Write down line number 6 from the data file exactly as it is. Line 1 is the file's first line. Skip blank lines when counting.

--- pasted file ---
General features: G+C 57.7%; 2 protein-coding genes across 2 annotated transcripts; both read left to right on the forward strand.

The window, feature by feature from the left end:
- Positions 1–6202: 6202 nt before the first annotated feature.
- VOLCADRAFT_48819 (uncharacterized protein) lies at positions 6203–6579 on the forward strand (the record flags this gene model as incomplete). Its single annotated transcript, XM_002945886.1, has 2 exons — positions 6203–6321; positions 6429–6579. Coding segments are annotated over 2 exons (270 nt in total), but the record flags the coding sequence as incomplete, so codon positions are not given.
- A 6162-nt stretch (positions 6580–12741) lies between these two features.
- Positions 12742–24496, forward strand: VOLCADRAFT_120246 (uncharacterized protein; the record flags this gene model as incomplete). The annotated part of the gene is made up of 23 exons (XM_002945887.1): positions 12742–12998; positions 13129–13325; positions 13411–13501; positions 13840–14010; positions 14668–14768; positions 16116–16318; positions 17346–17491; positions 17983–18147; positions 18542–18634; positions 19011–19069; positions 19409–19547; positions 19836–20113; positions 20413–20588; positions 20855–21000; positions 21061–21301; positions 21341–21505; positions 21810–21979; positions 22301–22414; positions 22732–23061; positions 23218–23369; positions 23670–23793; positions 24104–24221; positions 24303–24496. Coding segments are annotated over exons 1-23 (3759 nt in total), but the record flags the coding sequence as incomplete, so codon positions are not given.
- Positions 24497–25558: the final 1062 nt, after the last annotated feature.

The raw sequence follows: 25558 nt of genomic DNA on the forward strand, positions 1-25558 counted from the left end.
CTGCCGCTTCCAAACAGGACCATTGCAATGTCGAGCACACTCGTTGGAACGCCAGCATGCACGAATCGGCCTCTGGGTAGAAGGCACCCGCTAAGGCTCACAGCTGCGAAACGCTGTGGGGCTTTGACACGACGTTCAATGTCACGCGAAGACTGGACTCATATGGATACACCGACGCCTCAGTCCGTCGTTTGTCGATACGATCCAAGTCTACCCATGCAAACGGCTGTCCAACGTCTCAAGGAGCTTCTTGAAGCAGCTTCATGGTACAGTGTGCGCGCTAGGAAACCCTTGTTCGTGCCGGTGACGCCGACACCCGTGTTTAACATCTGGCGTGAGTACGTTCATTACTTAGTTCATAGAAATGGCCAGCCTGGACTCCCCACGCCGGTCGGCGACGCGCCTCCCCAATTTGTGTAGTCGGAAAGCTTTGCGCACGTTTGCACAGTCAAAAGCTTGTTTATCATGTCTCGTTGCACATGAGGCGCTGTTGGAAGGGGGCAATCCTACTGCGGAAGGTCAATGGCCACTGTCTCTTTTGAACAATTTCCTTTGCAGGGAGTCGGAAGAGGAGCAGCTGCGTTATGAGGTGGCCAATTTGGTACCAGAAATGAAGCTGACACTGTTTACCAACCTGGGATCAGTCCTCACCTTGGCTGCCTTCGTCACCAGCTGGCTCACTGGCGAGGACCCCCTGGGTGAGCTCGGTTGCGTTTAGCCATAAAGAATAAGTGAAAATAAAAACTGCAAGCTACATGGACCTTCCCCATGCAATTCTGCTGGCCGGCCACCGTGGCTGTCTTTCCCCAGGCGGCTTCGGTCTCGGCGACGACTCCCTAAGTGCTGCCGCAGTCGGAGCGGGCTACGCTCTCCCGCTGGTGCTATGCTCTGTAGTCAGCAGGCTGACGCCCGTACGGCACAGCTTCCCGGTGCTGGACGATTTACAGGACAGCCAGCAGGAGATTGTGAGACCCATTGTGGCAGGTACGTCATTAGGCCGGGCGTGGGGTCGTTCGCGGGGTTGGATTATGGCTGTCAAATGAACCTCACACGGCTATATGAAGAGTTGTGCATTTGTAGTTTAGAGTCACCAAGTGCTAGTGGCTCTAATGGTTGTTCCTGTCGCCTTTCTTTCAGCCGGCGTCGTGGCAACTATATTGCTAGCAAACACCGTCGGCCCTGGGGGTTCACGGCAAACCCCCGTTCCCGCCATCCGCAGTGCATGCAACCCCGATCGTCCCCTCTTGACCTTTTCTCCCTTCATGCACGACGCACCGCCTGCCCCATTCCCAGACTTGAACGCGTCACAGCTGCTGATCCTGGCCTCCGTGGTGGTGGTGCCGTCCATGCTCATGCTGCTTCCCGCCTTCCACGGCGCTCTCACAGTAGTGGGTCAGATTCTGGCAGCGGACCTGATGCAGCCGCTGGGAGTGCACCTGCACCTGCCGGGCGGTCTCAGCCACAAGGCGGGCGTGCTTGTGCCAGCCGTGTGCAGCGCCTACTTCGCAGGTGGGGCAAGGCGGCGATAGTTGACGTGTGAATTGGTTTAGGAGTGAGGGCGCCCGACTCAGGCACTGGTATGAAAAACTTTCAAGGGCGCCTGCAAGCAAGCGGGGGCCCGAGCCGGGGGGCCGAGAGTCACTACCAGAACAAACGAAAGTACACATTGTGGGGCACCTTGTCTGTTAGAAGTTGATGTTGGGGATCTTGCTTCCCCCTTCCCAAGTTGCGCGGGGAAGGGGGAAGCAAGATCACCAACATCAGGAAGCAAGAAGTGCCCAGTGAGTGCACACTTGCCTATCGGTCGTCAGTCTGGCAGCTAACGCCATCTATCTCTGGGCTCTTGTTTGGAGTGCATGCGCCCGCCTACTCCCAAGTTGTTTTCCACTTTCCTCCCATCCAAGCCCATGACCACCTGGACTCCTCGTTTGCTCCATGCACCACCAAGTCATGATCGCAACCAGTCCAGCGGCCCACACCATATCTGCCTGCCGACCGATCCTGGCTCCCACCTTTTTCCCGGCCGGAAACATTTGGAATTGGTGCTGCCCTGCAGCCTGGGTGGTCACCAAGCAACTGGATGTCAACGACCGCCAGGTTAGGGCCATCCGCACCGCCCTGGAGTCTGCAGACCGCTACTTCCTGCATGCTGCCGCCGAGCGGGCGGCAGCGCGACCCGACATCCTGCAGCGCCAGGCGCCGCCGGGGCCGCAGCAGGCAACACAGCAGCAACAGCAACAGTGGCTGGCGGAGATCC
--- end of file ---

- Positions 12742–24496, forward strand: VOLCADRAFT_120246 (uncharacterized protein; the record flags this gene model as incomplete). The annotated part of the gene is made up of 23 exons (XM_002945887.1): positions 12742–12998; positions 13129–13325; positions 13411–13501; positions 13840–14010; positions 14668–14768; positions 16116–16318; positions 17346–17491; positions 17983–18147; positions 18542–18634; positions 19011–19069; positions 19409–19547; positions 19836–20113; positions 20413–20588; positions 20855–21000; positions 21061–21301; positions 21341–21505; positions 21810–21979; positions 22301–22414; positions 22732–23061; positions 23218–23369; positions 23670–23793; positions 24104–24221; positions 24303–24496. Coding segments are annotated over exons 1-23 (3759 nt in total), but the record flags the coding sequence as incomplete, so codon positions are not given.